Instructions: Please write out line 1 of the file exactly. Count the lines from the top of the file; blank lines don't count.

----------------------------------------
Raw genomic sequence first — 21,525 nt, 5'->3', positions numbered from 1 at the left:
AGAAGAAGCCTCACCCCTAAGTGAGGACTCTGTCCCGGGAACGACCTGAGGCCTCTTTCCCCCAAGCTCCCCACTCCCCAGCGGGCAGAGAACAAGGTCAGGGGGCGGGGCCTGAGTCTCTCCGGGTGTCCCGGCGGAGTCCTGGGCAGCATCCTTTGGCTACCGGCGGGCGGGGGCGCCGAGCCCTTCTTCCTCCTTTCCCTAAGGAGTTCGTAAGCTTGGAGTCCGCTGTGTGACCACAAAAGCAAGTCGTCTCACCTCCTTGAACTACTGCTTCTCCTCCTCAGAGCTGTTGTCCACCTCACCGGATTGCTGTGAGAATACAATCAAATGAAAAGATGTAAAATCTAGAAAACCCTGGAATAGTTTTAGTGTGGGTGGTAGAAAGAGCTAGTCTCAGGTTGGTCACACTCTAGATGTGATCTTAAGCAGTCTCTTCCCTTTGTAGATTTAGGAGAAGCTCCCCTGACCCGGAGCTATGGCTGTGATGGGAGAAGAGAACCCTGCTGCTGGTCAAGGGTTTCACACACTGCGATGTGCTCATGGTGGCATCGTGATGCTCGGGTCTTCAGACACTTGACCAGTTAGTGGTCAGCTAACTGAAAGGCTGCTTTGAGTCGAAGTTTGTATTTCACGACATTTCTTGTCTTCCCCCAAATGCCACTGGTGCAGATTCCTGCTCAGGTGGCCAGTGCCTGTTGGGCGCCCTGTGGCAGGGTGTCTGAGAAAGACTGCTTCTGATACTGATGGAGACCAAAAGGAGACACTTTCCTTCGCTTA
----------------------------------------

Raw genomic sequence first — 21,525 nt, 5'->3', positions numbered from 1 at the left: